The entire erotic post cards in Dr. Prakash Kothari’s collection were donated by an 80-year-old Parsi gentleman. “He was afraid that his children would discover the colourful aspect of his personality after his death,’’ says Kothari.
A 7,500-year-old stone sculpture, excavated from Tell Bouqras in Northern Syria, one of the earliest human settlements in the world, depicts male masturbation. The masturbating ancient man is surrounded by other such articles, capable of arousing desire, at renowned sexologist Dr. Prakash Kothari’s sea-facing apartment at Marine Drive in Mumbai.
Kothari’s residence is home to some very rare pieces of erotica. “I have more than 750 erotic objects out of which 50 are around 2,000 years old. You may not be able to find such a vast collection in any erotic museum in the world,’’ smiles Kothari who has in his possession some of the last sketches of Pablo Picasso as well.
The diversity of materials used in his collection is mind boggling. Bone, ivory, stone, terracotta, metal, wood and paper have been used to capture the erotic urge.
Collecting erotica has been a huge learning experience for Kothari. “One of my patients, a Japanese girl, couldn’t enjoy sex because of genital incompatibility with her husband. She used to have severe pain while trying to accommodate her African husband’s 11 inch penis. African men typically have large penises,’’ says Kothari.
Kothari prescribed her Indrani Asana, which has been depicted in one of the works in his collection. “In this position, the woman rests her leg on the man’s chest which allows her to limit closeness. My patient tried it next time and it worked. I could handle the case well, thanks to erotica,’’ says Kothari.
Works depicting Elephant Asana which is recommended for people with obesity and Utfullak Asana which allows deeper penetration and helps in conception also form part of Kothari’s collection.
One of the most mischievous pieces in the lot is a work from Japan. “At the first glance, it appears to be an innocent looking face. But a closer look shows nude female figures. There is nothing innocent about it,’’ chuckles Kothari.
Kothari started his affair with erotica in 1980. “After being elected as the president of the World Congress of Sexology, I was asked to organise an exhibition of erotic art along with the conference,’’ recalls Kothari.
Knowing that it would be a stupendous task, Kothari sought the help of renowned author and art historian Mulk Raj Anand. “We met at Anand’s Colaba residence over a cup of coffee. He gifted me some erotic Kangra paintings to kick start my collection.’’
Kothari would go in search of erotica whenever he went abroad. He would buy works from flea markets and antique shops. Some were gifted to him by his patients.
The Syrian stone sculpture of the ancient man was given to him as a token of gratitude by a patient who used to feel severely guilty about masturbation. Though he had consulted several sexologists before, no one could convince him that masturbation is normal. It took Kothari just a few sessions to cure the patient of guilt. A few days later, Kothari got a gift box containing an erotic sculpture purchased from the Royal Athena Galleries, New York, with a thank you note. “Even in that ancient withered stone, desire is evident,’’ says Kothari. “It could be one of the oldest erotic pieces in the world,’’ he adds.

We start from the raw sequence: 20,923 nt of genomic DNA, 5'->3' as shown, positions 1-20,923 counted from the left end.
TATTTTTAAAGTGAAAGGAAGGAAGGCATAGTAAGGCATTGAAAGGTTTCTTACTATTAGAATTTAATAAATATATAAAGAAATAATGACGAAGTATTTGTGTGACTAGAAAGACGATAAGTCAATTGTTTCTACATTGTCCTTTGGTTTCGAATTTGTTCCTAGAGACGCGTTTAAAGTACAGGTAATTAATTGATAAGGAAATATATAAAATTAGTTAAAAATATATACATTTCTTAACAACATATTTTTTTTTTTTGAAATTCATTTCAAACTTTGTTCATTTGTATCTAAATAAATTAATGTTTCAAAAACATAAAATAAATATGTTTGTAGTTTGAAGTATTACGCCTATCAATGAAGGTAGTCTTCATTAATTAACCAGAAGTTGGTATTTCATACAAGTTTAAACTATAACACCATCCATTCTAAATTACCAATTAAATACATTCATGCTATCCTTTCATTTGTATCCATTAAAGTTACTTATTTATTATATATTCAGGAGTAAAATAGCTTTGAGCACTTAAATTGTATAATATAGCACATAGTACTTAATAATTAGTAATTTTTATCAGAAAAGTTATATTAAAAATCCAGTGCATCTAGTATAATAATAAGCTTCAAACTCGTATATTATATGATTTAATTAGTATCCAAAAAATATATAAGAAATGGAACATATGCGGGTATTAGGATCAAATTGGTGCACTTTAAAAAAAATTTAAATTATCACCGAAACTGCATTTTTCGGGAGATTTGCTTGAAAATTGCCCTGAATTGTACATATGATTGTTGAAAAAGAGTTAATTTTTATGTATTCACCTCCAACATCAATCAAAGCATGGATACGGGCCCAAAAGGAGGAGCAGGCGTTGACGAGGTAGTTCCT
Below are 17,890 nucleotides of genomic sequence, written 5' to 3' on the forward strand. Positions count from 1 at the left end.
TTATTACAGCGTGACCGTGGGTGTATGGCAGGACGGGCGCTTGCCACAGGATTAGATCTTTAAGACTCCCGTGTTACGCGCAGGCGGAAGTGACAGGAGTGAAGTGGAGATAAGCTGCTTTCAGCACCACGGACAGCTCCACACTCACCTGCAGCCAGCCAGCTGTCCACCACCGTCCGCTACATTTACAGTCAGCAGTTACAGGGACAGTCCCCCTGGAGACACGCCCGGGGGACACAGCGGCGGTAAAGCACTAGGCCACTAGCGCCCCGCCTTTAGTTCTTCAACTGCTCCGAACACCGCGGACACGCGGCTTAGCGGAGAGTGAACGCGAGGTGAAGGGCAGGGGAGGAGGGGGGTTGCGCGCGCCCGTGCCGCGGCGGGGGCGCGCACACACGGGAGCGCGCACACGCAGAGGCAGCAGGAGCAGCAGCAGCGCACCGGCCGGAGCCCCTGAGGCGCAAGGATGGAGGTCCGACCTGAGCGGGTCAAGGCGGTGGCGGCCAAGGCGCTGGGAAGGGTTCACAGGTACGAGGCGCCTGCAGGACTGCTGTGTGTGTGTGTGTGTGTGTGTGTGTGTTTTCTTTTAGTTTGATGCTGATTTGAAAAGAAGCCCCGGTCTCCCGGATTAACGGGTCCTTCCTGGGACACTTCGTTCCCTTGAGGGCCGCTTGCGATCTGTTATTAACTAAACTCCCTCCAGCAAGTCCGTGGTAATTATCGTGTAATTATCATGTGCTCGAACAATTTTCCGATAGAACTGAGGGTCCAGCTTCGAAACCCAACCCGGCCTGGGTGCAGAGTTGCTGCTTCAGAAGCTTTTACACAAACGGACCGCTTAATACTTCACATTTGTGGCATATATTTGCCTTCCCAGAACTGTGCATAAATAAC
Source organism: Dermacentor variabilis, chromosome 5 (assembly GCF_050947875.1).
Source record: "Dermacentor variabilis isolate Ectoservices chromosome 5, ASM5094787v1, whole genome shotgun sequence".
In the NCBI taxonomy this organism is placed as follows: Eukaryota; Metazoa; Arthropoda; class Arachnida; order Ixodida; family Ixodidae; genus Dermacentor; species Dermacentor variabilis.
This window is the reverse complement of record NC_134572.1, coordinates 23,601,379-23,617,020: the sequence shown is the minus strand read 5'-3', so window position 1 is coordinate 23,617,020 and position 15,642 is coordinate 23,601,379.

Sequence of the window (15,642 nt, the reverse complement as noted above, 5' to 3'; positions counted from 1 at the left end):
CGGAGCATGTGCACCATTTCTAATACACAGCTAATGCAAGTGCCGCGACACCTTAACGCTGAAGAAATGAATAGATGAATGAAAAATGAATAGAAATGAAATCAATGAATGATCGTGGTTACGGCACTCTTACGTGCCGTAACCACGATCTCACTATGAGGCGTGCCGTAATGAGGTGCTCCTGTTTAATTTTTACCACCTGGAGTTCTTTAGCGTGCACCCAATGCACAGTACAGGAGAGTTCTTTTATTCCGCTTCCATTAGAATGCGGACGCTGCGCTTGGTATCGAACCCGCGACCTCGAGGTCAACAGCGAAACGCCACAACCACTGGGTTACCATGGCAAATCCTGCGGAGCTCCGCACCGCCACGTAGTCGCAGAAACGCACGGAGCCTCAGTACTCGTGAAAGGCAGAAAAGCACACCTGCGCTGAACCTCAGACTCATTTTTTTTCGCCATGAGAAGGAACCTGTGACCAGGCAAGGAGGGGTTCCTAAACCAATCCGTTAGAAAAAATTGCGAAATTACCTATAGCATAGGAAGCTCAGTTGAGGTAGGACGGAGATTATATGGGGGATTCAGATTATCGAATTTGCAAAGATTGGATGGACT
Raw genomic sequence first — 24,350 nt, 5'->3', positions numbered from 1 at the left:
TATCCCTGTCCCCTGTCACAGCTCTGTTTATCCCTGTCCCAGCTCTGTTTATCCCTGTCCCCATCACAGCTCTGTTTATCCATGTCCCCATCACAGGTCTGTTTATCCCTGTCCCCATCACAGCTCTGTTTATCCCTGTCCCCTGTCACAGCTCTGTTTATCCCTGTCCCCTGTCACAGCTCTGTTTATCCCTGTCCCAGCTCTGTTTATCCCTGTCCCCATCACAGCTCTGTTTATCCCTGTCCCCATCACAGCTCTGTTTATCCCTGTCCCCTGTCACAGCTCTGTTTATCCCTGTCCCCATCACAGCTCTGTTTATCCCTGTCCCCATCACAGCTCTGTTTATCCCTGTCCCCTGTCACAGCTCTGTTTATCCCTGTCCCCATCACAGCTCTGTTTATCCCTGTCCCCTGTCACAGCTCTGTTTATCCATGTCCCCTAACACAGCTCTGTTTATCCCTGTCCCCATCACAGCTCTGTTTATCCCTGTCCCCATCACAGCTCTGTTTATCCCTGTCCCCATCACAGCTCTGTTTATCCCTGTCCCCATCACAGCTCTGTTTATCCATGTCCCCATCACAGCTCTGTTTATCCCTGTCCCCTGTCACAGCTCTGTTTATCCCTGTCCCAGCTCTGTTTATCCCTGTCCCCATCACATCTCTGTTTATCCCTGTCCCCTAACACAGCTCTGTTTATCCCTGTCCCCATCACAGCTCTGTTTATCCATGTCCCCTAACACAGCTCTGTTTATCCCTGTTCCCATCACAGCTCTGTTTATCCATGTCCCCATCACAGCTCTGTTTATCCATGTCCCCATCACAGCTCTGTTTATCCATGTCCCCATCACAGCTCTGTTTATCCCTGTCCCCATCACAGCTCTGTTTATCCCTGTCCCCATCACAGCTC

The entire erotic post cards in his collection were donated by an 80-year-old Parsi gentleman. “He was afraid that his children would discover the colourful aspect of his personality after his death,’’ says Kothari.
Among Kothari’s favorites in the collection are an erotic comb dating back to 17th century, the Kangra paintings, an 18th century wine glass from Rajasthan and a carved piece in ivory showing Kama Sutra positions.
The ones which fascinated me the most are Ankit Patel’s sculpture in white marble titled ‘The Union’ showing a man and woman lost in a passionate kiss, Venezuelan artist Miguel Arguinzones’ terracotta work depicting an entwined couple, a copy of Kama Sutra in Oriya written on palm leaves dating back to 18th century and a napkin ring made of bone.
Does Kothari prescribe erotica to his patients? “I do. There is no harm in seeing an erotic painting or a sculpture to arouse desire. These works of art are psychological aphrodisiacs. They are easily available too,’’ says Kothari. But he also sounds a word of caution. “I wouldn’t recommend erotica for someone who is not sexually educated. These works, which depict men with very long penises, can give a sort of complex to one with a smaller penis. He might make comparisons which will only serve to paralyse his sexuality.”
Kothari’s collection seems to have a mass appeal. A movie on these erotic objects was recently screened at the 22nd World Congress of Sexology held in Singapore and the audience were impressed. Many of them wanted to know more about the ancient history of the works of art.
All the works in this exquisite collection have been authenticated by experts like Dr. Sadashiv Gorakshakar, Dr. Sridhar Andhare, Dr.M.K.Dhavalikar and Prabhat Tandon and hence it was easier for Kothari to explain their whereabouts.
Kothari has been thinking of donating his collection of erotica to the government. All he needs in return is an assurance that they will be maintained well. If the government doesn’t take it up, he might give it away to somebody who can make a museum of it and enhance the collection further.
However, the buyer will have to pass an aptitude test. “Whoever wants to keep my collection has to prove that he is really passionate about it,’’ he says.
What would be the price of the entire collection? I ask.
“It is priceless,’’ quips Kothari with a wink.